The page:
Ca. 200 AD. Very rare Ancient Roman bronze statuette of a seated God Mithras. The Roman deity Mithras appears in the historical record in the late 1st century A.D. and disappears from it in the late 4th century A.D. Unlike the major mythological figures of Graeco-Roman religion, such as Jupiter and Hercules, no ancient source preserves the mythology of the god. All of our information is therefore derived from depictions on monuments, and the limited mentions of the cult in literary sources.
Very fine details; great patina and details. on a custom stand; 80 x 40 mm; 3.1496x1.5748 in; 140g; Provenance: From an old British collection, acquired on the UK art market in the 1980s.
Mithras is a deity originally worshiped in the east (Iran). In the 1st century BC, Mithras was already invoked by Roman soldiers on a conquest in the east. Mithras worship found its way to Rome via Asia Minor. However, the cult, which reached our territories through traders, officials and soldiers from the 1st century, is a new "Roman" version.
Legend has it that through a raven, Mithras was instructed by the gods to kill the divine bull. Mithras hunted to catch the bull. Then he dragged the animal to the cave where he lived and killed it by cutting its throat. By killing the bull, Mithras became immortal and invincible. Another important event from the legend, which can be found in the cult acts, is the meal of Mithras with the sun god Sol in the cave.
The cult sites for Mithras, the depictions, the hierarchy of the faithful and the initiation rituals, were strictly regulated. The cult buildings were supposed to depict the cave of Mithras and were cut out of the rock if possible. In places where no natural rocks were present, the buildings were partially excavated in the ground.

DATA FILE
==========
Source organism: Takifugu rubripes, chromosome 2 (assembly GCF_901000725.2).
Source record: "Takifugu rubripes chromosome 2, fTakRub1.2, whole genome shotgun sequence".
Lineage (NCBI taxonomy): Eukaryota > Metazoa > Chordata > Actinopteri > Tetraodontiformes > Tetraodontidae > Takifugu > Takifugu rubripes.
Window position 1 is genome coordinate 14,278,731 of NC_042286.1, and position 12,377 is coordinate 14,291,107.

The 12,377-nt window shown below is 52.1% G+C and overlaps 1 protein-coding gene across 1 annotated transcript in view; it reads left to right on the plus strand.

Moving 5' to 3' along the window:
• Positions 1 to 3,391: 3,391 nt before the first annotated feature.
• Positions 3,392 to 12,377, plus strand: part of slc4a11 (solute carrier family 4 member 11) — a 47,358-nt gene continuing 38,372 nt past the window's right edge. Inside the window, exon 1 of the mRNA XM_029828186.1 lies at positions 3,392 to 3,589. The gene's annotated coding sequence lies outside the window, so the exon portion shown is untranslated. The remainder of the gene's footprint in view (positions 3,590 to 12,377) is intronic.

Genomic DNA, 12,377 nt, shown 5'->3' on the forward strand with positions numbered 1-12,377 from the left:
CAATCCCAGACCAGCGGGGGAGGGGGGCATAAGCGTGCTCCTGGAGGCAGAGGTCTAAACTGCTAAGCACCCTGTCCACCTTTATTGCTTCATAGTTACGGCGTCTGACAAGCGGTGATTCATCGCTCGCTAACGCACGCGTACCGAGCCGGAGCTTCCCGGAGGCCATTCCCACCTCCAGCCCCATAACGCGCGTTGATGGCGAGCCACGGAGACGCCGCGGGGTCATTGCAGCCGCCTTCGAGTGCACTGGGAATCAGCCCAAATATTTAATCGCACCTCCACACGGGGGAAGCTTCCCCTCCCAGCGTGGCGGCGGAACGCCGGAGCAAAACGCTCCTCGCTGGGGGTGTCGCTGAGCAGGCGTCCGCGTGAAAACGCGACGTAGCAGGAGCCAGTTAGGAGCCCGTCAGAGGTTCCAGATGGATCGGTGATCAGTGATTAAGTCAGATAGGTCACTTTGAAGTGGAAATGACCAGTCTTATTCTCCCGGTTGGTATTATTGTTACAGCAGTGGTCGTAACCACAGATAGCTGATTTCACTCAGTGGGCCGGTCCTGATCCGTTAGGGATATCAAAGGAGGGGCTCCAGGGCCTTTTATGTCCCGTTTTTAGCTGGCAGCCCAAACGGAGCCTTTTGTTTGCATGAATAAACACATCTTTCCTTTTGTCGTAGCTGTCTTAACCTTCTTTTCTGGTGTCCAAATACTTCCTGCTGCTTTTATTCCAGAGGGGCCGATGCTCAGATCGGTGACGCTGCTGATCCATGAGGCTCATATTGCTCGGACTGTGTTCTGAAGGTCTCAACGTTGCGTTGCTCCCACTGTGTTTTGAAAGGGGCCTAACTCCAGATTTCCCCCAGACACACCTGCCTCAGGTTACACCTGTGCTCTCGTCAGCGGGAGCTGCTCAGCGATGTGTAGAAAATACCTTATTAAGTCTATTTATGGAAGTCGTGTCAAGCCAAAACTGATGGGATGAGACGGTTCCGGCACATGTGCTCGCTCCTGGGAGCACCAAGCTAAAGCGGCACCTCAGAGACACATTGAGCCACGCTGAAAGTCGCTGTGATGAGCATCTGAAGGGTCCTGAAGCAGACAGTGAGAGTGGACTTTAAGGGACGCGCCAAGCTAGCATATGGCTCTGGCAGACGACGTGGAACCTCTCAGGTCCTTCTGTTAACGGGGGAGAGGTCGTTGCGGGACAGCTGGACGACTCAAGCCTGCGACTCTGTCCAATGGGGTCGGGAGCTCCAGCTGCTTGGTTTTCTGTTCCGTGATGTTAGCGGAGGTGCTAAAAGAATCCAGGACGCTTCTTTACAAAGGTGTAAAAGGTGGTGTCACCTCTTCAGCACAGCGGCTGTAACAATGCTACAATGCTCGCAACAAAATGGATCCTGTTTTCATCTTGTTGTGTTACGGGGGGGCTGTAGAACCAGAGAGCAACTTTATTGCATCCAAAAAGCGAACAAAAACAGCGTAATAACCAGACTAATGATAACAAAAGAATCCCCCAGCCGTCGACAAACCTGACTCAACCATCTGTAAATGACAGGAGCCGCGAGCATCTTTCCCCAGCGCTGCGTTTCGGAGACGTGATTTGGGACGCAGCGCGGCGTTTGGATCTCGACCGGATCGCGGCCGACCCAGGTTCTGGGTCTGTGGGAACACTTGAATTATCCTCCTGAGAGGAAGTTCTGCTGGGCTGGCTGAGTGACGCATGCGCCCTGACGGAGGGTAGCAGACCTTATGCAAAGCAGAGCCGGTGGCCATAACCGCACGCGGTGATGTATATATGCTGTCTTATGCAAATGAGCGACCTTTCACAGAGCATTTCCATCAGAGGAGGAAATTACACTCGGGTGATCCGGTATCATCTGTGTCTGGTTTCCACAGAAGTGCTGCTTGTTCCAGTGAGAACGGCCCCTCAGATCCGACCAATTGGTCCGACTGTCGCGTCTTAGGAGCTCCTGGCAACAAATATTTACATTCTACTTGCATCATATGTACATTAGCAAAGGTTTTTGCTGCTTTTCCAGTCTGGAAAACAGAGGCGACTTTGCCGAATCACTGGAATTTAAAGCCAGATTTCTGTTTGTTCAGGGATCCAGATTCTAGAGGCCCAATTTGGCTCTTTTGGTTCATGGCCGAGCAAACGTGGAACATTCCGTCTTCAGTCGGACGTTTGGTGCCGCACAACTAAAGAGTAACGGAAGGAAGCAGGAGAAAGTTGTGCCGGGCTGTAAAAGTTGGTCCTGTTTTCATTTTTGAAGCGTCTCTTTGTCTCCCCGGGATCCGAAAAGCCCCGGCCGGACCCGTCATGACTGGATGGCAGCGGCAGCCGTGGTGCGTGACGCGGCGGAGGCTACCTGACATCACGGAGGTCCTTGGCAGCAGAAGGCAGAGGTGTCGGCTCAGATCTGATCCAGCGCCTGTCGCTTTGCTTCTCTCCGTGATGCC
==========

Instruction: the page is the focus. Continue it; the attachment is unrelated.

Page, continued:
The initiation rituals took place here, while the spectators were on the higher aisles or benches. The representation of Mithras killing the bull mostly was depticted on, or against the wall on the western side, facing east where the entrance was. When the initiates entered the building, they looked straight at the statue, relief or mural of Mithras, the bull-slayer.
In the 3rd century there were great tensions between the Mithras cult and Christianity. There are therefore some known mithrea that were violently destroyed. Also in the Early Christian literary sources the mithrea and the cult of Mithras were put in a negative light by labeling them as "dark holes" where dark practices took place. This refers to the initiation rituals that were performed to obtain a degree in the cult community. The seven degrees in ascending hierarchy are: Corax or Raven, Nymphus or Bride, Miles or Soldier, Leo or Lion, Perses or Persian, Heliodromus or Sun Runner, and a figure called the Father. Certain tests had to be passed by the neofytes or the followers of the god in order to obtain a higher degree.
- Ancient Roman
- Figurine of Mithras, a Military God
- Century/ Timeframe
- Circa 200 A.D.
- Good Condition, See Photo